Mr. Morley: I do not disagree with the hon. Gentleman. Indeed, I concede that fishermen in the south-west are saying that there has been unacceptable juvenile mortality further south in relation to the hake fishery. It is for that reason that we agreed last year, as part of the hake recovery plan, that mesh size in the bay of Biscay would increase from 17 mm to 100 mm. That is a very big jump. It does not significantly affect our industry, which has traditionally used larger meshes, but is designed to reduce juvenile mortality. I agree that such reduction is one of the top priorities—indeed, it is probably the top priority—of the hake recovery plan.

The total spawning biomass of hake is at dangerous levels. In that respect, we must have an eye on overall fishing mortality. That is where the impact of our own industry comes into play, even though it is catching bigger fish. Minimum landing size is an issue, but it cannot be increased unless mesh size is also increased. That is rightly being done and I set great store on it following my discussions with fishermen in the hon. Gentleman's constituency.

The overall picture is one of seriously diminishing opportunities for a range of stocks, although there are one or two bright spots. When the EU-Norway talks are completed, we expect some increases in a range of quotas, although that does not go all the way in mitigating what the Commission is proposing. However, we must accept that the reductions in opportunity were inevitable to some degree. We cannot ignore the stark scientific assessment of some stocks, although I must point out that I am

6 Dec 2001 : Column 502

disappointed—the industry has already spelt out its disappointment—with some of the proposals, which seem to be inconsistent, to move away from the scientific advice that is available and to propose TAC levels without any clear basis being apparent. I have always tried to be consistent and I told the industry that when scientific advice makes it clear that we have to take action on reducing catches, we must take that action, even though it might mean difficult and painful decisions. On the other side of the coin, if proposals go beyond the scientific advice, we should question them very closely and demand justifications.

Some of the TACs that have been proposed do not seem to take account of the difficult and painful measures that the industry has already taken in good faith. It has taken such measures in the Irish sea and deserves to be congratulated on its co-operation with us on the Irish sea cod recovery programmes. There is a call for a blanket cut on a number of stocks of real economic value, despite a lack of scientific advice, while in one or two cases scientists have recommended increases. We need to challenge such proposals and I can assure the House that that will be one of my objectives in the Fisheries Council.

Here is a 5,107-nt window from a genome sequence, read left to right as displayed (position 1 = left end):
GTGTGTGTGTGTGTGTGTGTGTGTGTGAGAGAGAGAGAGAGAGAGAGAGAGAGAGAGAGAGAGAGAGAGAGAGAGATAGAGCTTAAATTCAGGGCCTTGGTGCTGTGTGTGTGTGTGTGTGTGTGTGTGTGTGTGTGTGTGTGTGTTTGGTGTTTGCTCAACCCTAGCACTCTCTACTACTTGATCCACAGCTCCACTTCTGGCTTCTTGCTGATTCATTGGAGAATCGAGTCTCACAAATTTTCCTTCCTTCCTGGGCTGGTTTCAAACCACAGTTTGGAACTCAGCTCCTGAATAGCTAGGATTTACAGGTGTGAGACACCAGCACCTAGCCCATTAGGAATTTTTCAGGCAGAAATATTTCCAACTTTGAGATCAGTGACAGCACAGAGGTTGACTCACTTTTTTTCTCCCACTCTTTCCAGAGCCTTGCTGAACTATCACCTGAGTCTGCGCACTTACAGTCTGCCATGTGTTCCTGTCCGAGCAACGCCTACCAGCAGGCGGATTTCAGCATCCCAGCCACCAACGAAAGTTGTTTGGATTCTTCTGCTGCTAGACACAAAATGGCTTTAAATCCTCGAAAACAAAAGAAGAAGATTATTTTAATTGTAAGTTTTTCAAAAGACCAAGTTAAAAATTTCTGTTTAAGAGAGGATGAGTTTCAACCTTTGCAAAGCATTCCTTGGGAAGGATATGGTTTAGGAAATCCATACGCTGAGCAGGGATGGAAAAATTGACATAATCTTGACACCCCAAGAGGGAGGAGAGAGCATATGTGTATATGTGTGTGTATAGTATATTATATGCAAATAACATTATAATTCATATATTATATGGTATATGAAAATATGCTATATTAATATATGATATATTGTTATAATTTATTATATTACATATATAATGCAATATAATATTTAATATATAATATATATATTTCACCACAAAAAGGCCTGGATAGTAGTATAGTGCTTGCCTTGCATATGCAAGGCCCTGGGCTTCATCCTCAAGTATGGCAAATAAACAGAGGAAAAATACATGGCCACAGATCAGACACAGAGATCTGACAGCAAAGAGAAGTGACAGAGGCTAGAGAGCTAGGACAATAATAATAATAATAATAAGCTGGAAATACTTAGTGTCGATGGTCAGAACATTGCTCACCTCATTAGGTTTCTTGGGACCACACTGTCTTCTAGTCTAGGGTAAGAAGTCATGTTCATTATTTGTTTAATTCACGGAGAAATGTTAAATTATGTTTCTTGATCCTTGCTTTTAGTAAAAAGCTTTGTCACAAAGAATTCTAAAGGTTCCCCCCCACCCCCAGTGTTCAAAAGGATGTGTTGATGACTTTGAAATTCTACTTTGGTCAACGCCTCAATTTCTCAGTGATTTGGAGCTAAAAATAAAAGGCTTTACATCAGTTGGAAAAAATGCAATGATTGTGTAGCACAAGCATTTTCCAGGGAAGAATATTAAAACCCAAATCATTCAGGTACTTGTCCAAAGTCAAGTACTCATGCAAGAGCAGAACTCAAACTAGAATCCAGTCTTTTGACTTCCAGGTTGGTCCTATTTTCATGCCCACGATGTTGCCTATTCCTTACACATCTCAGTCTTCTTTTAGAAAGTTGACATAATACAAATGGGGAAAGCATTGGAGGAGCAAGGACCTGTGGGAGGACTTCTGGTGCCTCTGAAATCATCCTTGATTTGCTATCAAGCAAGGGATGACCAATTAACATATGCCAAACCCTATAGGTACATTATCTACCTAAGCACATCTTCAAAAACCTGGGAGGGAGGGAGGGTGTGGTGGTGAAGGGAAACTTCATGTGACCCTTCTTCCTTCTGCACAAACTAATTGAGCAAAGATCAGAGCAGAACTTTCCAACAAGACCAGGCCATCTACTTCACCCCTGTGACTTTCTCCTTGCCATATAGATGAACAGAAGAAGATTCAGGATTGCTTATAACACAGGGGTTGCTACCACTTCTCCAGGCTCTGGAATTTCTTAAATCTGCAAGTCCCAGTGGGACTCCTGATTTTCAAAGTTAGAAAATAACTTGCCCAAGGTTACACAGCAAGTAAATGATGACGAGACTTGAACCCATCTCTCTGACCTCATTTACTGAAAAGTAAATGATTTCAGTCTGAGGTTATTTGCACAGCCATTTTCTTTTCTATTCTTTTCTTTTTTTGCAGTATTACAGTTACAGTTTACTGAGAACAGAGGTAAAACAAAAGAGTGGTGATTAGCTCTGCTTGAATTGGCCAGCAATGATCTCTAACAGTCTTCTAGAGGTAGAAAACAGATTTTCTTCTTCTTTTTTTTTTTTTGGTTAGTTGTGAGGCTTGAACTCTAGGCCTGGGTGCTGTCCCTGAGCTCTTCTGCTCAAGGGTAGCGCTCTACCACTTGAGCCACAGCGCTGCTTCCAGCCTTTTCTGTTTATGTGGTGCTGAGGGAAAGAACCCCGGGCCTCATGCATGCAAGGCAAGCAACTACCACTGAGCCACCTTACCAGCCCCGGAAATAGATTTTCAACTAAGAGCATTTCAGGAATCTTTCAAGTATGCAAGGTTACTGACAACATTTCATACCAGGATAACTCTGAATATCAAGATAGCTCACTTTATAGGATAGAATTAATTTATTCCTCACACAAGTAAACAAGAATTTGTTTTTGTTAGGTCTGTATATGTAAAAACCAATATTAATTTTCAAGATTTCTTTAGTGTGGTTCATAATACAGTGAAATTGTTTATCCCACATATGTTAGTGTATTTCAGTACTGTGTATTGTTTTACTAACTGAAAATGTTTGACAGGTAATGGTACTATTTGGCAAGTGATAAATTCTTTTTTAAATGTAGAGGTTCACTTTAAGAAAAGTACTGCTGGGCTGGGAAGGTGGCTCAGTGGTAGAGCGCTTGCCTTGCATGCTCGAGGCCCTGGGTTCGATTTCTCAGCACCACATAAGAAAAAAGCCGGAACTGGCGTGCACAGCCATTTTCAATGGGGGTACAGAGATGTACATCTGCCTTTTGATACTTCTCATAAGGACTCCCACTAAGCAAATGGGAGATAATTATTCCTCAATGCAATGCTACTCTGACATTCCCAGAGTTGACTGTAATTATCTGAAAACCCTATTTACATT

One of the prime examples of proposals that need to be considered further relates to nephrops. The Commission has proposed what seem to be inappropriate cuts that are designed to complement cod recovery. Again, the matter is linked with by-catch issues. By-catch problems are very serious—if the science and evidence exist. I am convinced neither of that nor that the Commission has understood our research, which we presented to it to back up our argument.

Angus Robertson (Moray): Does the Minister know that Spain is in a similar position to Scotland and other parts of the United Kingdom on nephrops? Is he optimistic about an opportunity to find commonality of interest between Spain and various parts of the UK on nephrops in the Council of Ministers?

Mr. Morley: Spain has an interest, but it is in different stocks. Our interests are mainly in the Irish sea and the North sea, where Spain does not have a quota for nephrops. However, I agree that one or two other countries have a joint interest with us on such issues.

We have always been responsible and argued on the basis of science. On last year's 10 per cent. reduction, we presented the Commission with scientific evidence to support our view that the cod by-catch in the North sea nephrops fishery was low and did not justify such cuts. We intend to challenge the Commission's scientific analysis on the basis of our considerably detailed work.

Mrs. Joan Humble (Blackpool, North and Fleetwood): I thank my hon. Friend for his remarks about the Irish sea fishing communities, which have genuinely worked together. Will he consider the results for the past two years of the cod recovery programme in the Irish sea? Many Fleetwood fishermen do not believe that they have been given the time or the chance to prove its success. Instead, savage cuts have been introduced without consideration of the programme and how we can build on the past two years.

Next Section

IndexHome Page